The Boy In The Bubble Redux (Day 303)

(Photo credit: nimrlondon via Visualhunt.com / CC BY)

I came across this New York Times video story about David Vetter, the original boy in the bubble, and a wash of memories rushed through me.

I was 11 years old when the movie based loosely on Vetter’s story was released. And like “Sybil” and “Go Ask Alice” and “Billy Jack,” “The Boy in the Plastic Bubble” was a strange TV movie that I couldn’t stop thinking about.

Vetter was born in the early 1970s with the same genetic severe immunodeficiency that killed his brother as an infant the year before. The only way doctors knew how to keep Vetter alive was to separate him from germs by keeping him in a plastic bubble. Everything that went into the bubble was sterilized and he never felt human touch directly against his skin.

Eventually, researchers discovered that a bone marrow transplant could make it possible for Vetter to leave the bubble, so when he was an adolescent (around the age I was when the movie came out), he had the transplant. It took and he had a short period of time where he lived outside of the bubble, but it ends up there was a trace of Epstein-Barr virus in the blood that was transferred into Vetter’s bone marrow. This led to the boy developing lymphoma and dying not long after he left the bubble.

John Travolta played the Vetter character in the movie and his character grew older than Vetter did in real life. I remember how sad and uncomfortable it was for me to see this teenaged boy unable to interact with other kids or his family. I remember feeling excited when he got out of the bubble and upset when he started having difficulties again.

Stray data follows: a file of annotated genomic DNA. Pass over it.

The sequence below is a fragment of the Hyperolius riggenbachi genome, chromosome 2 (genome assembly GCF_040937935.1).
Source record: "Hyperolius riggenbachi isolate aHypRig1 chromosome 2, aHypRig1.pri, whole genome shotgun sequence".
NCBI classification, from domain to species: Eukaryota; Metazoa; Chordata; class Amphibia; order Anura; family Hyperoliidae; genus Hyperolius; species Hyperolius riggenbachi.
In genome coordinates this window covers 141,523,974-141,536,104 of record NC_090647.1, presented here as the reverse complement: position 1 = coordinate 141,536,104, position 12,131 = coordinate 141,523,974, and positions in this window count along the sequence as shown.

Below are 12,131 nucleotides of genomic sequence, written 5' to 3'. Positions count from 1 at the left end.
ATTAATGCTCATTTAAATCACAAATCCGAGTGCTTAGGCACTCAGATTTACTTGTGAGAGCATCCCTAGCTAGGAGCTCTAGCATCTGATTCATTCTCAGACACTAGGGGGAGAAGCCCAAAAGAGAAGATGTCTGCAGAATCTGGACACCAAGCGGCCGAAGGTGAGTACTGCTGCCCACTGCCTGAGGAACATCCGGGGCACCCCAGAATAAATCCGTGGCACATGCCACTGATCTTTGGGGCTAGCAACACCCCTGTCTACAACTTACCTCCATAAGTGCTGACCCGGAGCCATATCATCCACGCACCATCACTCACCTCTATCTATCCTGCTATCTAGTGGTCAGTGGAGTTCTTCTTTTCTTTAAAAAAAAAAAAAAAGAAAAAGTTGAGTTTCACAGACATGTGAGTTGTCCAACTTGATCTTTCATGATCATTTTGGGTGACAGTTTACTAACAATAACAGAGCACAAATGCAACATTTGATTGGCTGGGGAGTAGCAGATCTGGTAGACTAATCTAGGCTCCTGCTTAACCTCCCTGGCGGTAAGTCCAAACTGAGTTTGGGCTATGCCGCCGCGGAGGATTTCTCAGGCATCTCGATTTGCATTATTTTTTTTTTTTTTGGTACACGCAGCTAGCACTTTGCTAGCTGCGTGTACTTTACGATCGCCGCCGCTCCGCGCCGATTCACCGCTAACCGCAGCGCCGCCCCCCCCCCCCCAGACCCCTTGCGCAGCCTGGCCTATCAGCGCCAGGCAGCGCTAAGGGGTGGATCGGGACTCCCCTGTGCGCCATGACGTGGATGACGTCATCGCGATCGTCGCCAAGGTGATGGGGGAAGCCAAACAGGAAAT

What made the recent news report interesting is that this boy’s experience has led to scientific discoveries that have led to children born with this same immunodeficiency as Vetter leading normal lives. The doctors claim that if they discover the immunodeficiency before birth or in infancy, they can do the transplant either in vitro or to the infant and there is a 95% success rate. The success rate drops significantly if they don’t diagnose the disease before the child has his or her first infection.

It was heartwarming to see, in the NYT piece, a 19 year old boy who received the transplant in vitro and has lived a normal life. His brother was one of the children who wasn’t diagnosed until his first infection at a few months old; that boy died at 6 months old from complications from that infection.

I was so enamored with the movie when I was a kid that I never thought about how it would effect the families of children with this awful condition. Ends up it was terribly upsetting for them, but it also brought the condition to the forefront of people’s minds, which likely led to funding for the research that has proven miraculous for newborns with this immunodeficiency.

 

Sara

Sara

I write about daily life, arts & culture, food, books, nature, animals, parenting, relationships, self-discovery, & more.

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